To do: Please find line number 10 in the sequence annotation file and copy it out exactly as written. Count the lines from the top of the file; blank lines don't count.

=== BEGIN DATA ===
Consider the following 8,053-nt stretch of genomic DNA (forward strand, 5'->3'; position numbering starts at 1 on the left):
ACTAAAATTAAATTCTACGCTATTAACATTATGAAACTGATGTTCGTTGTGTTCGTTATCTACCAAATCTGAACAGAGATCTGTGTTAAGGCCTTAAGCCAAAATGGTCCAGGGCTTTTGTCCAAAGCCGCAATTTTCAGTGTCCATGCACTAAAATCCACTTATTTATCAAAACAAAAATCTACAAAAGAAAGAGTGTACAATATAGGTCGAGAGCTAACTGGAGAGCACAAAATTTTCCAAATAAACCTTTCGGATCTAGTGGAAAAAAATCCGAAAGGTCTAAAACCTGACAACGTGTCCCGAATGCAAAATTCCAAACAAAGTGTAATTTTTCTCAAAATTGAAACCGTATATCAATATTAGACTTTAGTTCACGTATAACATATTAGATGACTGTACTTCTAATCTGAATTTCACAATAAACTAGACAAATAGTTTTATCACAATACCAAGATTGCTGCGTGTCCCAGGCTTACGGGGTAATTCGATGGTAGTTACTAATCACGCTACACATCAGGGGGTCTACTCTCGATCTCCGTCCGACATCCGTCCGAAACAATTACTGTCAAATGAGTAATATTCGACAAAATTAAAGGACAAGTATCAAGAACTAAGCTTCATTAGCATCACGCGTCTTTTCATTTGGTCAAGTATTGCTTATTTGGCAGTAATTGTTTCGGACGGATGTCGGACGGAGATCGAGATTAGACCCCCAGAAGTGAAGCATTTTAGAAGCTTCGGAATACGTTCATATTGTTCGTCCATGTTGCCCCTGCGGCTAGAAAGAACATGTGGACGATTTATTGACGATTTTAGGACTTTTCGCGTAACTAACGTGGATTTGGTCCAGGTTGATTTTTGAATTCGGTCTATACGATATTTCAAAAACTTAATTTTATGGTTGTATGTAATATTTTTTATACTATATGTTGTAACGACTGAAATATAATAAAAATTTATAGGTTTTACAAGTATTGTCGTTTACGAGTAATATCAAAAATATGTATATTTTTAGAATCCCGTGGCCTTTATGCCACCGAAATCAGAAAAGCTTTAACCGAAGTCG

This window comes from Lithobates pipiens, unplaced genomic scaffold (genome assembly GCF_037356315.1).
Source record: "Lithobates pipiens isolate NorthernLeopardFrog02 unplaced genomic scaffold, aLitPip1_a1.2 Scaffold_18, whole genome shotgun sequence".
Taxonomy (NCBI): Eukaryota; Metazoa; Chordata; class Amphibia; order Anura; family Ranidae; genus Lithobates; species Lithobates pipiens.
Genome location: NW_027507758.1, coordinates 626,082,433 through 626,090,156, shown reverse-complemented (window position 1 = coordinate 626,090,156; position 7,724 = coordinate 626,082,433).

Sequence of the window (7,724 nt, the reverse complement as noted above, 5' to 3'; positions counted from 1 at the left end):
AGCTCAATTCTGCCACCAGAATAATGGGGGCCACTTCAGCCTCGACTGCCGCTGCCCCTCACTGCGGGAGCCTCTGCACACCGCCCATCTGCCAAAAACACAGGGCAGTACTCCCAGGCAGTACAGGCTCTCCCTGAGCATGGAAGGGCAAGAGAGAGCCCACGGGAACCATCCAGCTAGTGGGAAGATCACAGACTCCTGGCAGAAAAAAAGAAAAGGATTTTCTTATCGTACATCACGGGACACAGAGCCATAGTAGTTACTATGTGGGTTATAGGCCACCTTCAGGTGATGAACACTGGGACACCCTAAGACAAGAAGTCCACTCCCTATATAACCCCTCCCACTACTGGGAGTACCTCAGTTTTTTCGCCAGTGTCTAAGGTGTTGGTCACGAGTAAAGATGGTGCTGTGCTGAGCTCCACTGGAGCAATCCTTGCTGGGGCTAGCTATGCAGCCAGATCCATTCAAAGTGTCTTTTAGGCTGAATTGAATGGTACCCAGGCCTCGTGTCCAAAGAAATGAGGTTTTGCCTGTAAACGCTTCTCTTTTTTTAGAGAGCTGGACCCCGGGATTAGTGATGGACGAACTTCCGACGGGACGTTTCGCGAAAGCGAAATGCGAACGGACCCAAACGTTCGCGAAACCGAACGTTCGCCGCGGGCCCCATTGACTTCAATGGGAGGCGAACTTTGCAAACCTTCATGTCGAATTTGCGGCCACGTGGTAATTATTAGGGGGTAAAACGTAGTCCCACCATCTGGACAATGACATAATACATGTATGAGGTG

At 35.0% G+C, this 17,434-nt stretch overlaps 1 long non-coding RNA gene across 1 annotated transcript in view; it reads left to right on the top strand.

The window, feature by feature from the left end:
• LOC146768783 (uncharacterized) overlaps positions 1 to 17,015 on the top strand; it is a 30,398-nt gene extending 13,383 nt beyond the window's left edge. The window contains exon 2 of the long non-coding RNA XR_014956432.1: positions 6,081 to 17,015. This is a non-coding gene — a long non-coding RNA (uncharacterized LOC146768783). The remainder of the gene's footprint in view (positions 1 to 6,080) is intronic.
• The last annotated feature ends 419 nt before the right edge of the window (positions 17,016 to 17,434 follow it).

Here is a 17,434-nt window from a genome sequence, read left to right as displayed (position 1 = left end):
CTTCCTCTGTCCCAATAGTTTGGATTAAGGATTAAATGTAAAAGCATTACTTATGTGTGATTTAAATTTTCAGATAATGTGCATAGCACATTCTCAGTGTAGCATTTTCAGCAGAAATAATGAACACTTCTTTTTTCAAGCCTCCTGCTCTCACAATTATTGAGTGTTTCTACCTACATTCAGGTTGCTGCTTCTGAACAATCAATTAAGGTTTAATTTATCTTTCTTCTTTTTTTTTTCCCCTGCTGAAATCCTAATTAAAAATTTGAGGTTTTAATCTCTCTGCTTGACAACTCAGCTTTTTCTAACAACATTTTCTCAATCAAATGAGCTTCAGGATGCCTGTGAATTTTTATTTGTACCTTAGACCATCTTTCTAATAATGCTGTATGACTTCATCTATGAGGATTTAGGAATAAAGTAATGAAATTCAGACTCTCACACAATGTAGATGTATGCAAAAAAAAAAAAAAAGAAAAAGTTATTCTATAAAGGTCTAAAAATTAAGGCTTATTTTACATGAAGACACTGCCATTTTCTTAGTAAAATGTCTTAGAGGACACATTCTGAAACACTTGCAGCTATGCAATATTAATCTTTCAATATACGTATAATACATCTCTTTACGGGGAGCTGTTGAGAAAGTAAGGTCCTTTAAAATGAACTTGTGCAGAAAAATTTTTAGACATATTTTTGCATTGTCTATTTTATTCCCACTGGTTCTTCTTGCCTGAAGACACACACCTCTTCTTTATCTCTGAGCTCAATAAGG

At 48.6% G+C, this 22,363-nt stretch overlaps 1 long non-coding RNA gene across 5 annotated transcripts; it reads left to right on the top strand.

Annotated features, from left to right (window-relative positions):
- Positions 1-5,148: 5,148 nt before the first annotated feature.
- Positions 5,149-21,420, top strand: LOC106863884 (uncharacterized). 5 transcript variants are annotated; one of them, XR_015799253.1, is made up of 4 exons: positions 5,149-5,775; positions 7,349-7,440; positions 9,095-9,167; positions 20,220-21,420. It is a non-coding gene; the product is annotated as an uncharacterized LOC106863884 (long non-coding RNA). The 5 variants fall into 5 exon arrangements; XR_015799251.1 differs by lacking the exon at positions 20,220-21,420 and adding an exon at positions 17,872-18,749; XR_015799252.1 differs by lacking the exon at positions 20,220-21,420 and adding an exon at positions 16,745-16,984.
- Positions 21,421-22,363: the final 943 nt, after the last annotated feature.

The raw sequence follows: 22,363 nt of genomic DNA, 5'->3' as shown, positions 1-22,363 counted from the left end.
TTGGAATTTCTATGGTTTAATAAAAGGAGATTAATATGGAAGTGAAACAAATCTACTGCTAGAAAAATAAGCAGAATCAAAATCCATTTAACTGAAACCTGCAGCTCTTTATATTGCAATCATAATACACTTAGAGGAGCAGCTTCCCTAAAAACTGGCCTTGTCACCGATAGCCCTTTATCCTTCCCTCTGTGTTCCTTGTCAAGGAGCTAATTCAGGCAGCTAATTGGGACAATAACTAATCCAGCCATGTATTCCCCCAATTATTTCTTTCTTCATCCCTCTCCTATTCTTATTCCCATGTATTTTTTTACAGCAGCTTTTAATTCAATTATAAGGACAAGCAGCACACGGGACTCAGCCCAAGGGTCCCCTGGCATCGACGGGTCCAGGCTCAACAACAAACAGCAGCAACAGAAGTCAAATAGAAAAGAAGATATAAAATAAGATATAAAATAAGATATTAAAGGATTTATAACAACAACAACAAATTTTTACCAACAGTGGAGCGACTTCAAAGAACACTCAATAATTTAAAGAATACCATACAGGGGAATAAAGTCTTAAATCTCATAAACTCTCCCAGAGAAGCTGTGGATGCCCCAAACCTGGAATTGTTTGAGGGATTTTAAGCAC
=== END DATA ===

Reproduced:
The window, feature by feature from the left end: